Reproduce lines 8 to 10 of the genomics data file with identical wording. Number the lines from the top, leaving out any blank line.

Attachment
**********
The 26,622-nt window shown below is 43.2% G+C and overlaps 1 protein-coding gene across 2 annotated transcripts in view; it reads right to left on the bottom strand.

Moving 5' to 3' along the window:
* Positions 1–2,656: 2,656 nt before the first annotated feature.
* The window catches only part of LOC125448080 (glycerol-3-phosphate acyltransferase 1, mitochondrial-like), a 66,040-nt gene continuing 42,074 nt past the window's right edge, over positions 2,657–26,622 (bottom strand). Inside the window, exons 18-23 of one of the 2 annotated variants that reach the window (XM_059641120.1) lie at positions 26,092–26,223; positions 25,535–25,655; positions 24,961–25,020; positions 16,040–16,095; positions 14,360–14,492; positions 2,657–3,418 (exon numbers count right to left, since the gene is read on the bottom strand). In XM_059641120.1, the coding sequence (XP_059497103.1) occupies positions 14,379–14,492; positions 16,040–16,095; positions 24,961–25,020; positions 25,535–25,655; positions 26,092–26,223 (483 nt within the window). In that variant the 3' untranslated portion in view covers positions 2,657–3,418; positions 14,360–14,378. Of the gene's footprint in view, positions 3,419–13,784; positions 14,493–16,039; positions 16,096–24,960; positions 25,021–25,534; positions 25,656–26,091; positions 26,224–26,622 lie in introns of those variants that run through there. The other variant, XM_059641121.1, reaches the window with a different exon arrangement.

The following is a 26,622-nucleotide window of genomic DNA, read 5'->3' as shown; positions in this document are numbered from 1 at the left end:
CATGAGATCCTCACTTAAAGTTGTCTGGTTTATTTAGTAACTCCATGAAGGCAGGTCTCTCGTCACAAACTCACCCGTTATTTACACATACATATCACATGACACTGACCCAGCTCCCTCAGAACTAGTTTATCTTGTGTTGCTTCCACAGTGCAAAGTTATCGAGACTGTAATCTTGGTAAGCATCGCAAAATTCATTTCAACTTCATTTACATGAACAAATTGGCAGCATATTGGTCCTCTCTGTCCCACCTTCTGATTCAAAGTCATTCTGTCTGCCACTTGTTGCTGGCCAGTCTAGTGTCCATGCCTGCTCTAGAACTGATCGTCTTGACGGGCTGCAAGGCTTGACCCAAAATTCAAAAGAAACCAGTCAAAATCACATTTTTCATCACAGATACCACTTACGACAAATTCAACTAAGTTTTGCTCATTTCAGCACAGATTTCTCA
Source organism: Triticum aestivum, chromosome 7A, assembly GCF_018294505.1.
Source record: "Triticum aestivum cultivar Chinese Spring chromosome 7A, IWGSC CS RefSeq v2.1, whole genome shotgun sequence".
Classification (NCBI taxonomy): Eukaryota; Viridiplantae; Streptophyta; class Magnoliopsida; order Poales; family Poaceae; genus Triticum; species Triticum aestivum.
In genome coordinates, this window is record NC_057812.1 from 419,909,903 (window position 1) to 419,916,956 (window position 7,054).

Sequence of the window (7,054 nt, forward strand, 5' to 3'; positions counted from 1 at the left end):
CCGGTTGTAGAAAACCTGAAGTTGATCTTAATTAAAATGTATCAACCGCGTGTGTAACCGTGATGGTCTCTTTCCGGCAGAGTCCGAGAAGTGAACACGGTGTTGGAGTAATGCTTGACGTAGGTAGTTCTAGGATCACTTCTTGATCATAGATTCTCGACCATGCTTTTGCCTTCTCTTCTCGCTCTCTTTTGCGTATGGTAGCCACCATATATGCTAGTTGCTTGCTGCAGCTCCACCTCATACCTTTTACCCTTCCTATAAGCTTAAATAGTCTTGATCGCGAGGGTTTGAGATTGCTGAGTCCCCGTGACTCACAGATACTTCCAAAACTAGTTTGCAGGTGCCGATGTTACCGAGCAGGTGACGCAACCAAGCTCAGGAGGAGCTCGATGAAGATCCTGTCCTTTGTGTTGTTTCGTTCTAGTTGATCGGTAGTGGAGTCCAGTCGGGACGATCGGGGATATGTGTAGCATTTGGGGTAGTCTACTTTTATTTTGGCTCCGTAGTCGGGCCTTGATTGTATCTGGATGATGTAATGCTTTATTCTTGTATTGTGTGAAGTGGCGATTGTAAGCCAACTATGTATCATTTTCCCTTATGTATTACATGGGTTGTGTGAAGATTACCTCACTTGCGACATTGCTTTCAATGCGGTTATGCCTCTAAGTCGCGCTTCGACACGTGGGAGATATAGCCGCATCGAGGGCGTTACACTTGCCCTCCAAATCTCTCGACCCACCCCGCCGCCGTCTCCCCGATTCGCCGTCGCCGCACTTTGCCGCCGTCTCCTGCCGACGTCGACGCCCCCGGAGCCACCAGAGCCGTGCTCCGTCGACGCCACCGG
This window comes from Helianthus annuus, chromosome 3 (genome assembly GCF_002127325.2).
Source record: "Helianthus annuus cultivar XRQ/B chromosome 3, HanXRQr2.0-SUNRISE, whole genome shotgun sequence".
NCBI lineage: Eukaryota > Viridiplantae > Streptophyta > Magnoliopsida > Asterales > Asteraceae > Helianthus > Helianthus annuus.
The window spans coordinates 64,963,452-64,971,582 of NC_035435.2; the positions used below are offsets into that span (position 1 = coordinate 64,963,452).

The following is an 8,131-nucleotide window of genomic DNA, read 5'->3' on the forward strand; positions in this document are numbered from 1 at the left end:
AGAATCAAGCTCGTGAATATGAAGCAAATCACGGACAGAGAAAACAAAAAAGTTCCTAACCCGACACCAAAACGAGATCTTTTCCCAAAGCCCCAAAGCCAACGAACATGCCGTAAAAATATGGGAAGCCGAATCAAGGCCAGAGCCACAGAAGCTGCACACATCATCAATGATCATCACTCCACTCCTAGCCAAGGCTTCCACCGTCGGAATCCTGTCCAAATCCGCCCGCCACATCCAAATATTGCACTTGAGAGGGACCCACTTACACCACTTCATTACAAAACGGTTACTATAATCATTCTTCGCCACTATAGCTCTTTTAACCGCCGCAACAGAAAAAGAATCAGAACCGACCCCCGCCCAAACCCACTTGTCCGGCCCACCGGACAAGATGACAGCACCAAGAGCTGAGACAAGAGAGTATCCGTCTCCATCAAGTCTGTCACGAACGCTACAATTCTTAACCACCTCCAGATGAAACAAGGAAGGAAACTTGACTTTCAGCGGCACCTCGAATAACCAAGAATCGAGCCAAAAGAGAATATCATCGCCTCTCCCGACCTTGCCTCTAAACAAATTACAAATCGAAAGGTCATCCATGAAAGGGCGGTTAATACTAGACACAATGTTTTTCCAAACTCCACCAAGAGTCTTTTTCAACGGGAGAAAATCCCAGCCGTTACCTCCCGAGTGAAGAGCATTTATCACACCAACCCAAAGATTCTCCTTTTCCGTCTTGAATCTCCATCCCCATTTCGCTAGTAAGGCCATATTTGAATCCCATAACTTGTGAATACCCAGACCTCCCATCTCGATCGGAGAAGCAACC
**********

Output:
Source record: "Triticum aestivum cultivar Chinese Spring chromosome 7A, IWGSC CS RefSeq v2.1, whole genome shotgun sequence".
Classification (NCBI taxonomy): Eukaryota; Viridiplantae; Streptophyta; class Magnoliopsida; order Poales; family Poaceae; genus Triticum; species Triticum aestivum.
In genome coordinates, this window is record NC_057812.1 from 419,909,903 (window position 1) to 419,916,956 (window position 7,054).